Tuesday, 28 September 2010

3 Shires 2010 and sore legs!

I’d not done much running in the previous weeks but with Ben Nevis, then the Horwich Downhill Race, Orienteering on Formby Dunes I don’t think I’d let my legs recover from the Ben. Whilst they had felt fine after the race I maybe should have rested them a little more. Anyway, the Thursday before 3 Shires I went for a training run with Albert and Tony up on Winter Hill, nothing to hard and only out for 1 1/2 hours. I do have to push a little harder when in company as I don’t like people having to keep waiting for me and if I run alone I tend to go easier on myself. Anyway, after the run I felt fine. The Saturday morning of the race I woke at about 3AM to make Lucy’s bottle and couldn’t walk down the stairs. My calves were murdering me! This wasn’t a good thing on race day.
I really like this race. I don’t think it is just one thing in particular. It’s a race I took Chris to twice before doing it myself and I like the village of Little Langdale. I like the buzz of the race. I like the run through the ford at the start. I like the spectacular route the race takes and I love watching this video on youtube  and up to last year it was the longest fell race I had ever entered. It’s just great!!
Me at the startI’ll not got through the full details of the race route as I have already done that in blog entries from last year (1, 2). Parking this year was at Hodge Close quarry because the recent rains made the field too wet for cars which meant a 25 minute walk from the parking to the start. We met Ian and Pauline Charters and Mick Green on the way so there was plenty of chat as we went. My legs were still feeling sore and I was already having doubts about completing the race. The race was delayed starting so Albert bought a 2nd round of tea which meant I would need a couple of toilet breaks en-route.

The race headed of and with the narrow bridge over the ford out for repairs it meant everybody got wet at the start. After the ford my legs felt slow and heavy with a steady stream of runners passing me I felt slow too. By the start of the climb up Wetherlam I think I was about 20 from last and by about Click to see larger picture. Runners look like ants heading up the hill 100m into the climb I was considering retiring. I had to keep stopping to stretch my calves, of course losing the odd position when I did. By the time I got 1/2 way I decided I would just see what my time was at the top and if it was much off last years then I would retire.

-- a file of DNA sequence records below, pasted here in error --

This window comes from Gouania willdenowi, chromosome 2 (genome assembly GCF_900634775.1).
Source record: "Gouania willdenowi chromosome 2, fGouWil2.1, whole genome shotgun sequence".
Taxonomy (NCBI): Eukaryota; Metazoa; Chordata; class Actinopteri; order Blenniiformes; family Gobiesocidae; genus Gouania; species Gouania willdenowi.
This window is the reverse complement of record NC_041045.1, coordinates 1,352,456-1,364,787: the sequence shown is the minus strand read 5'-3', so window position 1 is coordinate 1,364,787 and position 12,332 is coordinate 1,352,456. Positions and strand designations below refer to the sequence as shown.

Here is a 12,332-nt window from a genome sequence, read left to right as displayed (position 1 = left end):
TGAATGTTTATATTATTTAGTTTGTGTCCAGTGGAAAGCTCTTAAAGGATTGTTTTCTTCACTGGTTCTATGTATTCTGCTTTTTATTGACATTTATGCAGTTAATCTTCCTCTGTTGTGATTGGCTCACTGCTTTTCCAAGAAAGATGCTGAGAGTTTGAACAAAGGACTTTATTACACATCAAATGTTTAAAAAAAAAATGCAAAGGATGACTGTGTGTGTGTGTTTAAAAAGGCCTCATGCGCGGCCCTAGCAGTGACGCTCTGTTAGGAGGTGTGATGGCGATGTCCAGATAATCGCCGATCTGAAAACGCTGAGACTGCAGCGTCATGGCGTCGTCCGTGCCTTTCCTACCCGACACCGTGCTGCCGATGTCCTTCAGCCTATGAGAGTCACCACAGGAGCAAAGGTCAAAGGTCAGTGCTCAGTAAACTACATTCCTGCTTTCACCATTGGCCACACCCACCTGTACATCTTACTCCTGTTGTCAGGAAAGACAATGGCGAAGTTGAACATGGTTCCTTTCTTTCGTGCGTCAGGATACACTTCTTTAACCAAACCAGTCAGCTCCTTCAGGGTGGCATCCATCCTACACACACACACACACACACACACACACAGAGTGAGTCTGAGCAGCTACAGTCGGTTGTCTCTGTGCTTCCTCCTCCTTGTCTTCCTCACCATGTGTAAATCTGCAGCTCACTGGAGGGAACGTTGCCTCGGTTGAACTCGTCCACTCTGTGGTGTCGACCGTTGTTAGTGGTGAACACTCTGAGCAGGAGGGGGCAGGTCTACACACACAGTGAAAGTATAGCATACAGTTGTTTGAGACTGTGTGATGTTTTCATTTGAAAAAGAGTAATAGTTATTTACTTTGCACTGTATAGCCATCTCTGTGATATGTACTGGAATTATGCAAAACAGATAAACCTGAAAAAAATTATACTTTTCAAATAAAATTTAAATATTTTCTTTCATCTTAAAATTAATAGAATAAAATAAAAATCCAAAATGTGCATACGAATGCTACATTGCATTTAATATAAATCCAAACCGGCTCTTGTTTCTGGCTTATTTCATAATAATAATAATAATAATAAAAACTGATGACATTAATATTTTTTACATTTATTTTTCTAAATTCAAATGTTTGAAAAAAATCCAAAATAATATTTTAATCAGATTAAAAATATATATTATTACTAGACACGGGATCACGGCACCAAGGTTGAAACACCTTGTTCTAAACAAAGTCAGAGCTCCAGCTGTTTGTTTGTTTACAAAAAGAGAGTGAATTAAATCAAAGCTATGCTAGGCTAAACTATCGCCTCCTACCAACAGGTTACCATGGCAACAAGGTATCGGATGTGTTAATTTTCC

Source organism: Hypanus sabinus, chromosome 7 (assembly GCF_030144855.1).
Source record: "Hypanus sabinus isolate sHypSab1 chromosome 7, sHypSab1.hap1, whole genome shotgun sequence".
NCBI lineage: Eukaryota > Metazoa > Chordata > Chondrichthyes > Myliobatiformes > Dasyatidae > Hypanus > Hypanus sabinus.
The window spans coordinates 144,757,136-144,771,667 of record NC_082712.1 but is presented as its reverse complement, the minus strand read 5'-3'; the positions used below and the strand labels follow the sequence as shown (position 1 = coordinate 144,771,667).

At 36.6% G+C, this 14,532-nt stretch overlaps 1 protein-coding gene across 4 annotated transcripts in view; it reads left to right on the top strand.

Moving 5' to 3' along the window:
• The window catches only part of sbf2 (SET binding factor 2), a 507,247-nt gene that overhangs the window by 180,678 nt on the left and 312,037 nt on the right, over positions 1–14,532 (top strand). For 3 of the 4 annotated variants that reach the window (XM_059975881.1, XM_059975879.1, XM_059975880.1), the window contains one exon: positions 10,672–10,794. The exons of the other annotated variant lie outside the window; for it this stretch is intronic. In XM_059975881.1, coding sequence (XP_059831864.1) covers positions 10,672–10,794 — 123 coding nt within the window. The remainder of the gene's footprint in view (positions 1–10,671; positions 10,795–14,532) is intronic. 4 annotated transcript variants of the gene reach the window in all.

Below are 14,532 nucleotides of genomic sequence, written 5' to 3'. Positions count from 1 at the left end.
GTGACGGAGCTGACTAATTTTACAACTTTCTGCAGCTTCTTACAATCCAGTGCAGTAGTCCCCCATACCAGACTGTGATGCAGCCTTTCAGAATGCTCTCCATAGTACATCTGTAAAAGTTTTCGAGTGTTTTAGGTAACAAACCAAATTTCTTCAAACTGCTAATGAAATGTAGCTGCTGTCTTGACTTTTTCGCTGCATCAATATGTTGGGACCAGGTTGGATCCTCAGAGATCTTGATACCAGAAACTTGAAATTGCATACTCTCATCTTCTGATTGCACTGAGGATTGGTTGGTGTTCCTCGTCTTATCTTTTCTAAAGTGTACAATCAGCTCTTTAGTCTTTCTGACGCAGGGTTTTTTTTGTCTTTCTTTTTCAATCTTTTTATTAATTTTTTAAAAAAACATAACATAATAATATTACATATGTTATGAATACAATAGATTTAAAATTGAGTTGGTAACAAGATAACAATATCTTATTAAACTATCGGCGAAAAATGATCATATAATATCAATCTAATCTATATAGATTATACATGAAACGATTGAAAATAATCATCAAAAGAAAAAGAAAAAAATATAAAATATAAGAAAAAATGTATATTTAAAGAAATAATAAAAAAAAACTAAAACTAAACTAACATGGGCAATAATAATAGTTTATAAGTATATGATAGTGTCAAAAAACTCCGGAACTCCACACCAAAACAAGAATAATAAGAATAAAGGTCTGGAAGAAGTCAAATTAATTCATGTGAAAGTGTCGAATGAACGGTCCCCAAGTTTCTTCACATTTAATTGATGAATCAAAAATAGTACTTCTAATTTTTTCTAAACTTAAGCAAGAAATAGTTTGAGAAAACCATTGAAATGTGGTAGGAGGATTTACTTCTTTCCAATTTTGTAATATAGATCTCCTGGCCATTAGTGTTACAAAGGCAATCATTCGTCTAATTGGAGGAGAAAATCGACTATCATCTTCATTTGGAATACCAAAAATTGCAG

Surprisingly I made the top in the same time as last year so carried on however this didn’t remove the thoughts of retiring. The run towards Prison band and up to Swirl How still felt slow and heavy but I did manage to make up a couple of positions on the climb. The 3 Shires stone would be my next opportunity to retire and on the descent round Great Carrs and down to the stone the retirement feeling was starting to fade. Hitting the checkpoint in 1hr 50min (the same time as last year) I continued onwards to the top of Blisco. Again I managed to pick up a couple of places on the climb. At one point a sugar rush kicked in so I started running but after about 25m slow running up hill the sugar rush ended and I carried on walking.
On the run from Blisco the runners trod was pretty well defined in most places. Eventually it starts to drop before cutting across to the fence crossing but I always seem to stay too high and veer off the path. I have a marker that I head for and it works for me. Not sure if it is much quicker but it definitely isn’t slower.
Passing Blea Tarn (without falling and getting cramps this year) the climb up to Lingmoor was as hard as I remember from last year. Slow steady steps, pushing on for the top which isn’t too far (on fresh legs) but eventually it comes. The marshalls guided me along the right route as last year I ended up sticking to the wall which isn’t the best way as there are a few more ups to tackle on those “fresh legs”.
Running in to the finish I noticed the line of runners queuing for the free tea and pasties after the race and the thought of a pasty made me smile. Imagine my disappointment on finding all the Meat & Potato ones had gone and only Cheese and Onion were left. So I sulked and just had two cups of tea and some left over flapjack.
I finished the race in 3hr 36min which was 3 minutes quicker than last year. Considering how I felt slow and had heavy legs all the way round I’d hope that on good legs my time would be quicker still. We’ll see how it goes next year.

Thursday, 9 September 2010

Ben Nevis 2010 – From the back!

Having entered the Ben Nevis Race early this year I have been a little worried about if I would be fit enough to make it. I had plenty of time to try and do more training/lose more weight but it didn’t happen. Then in June along came my little princess Lucy. I’d not really done many long runs or been up to the lakes much to get some climb into them. So after cramming in Kentmere, Rydal Round and a failed Borrowdale I was still feeling a little less than confident about making the cut-offs at Ben Nevis. In fact I have to admit that at one point I thought about not starting race at all.

DSC02231DSC02233Heading up on Friday I collected Chris at Glasgow Airport and we took the wonderful drive up past Loch Lomond, Rannoch Moor and Glen Coe. Arriving in Fort William around 7PM and straight out for food to our favourite restaurant the “Grog and Gruel”. Food seemed to become my topic for the weekend after eating some Stornoway Black Pudding. This has to be the best black pudding I have EVER tasted.

After a morning wandering around Fort William and bumping into Ian & Pauline in the butchers (whilst looking for Stornoway Black pudding, not pies as was suggested!) we got ourselves ready for the race.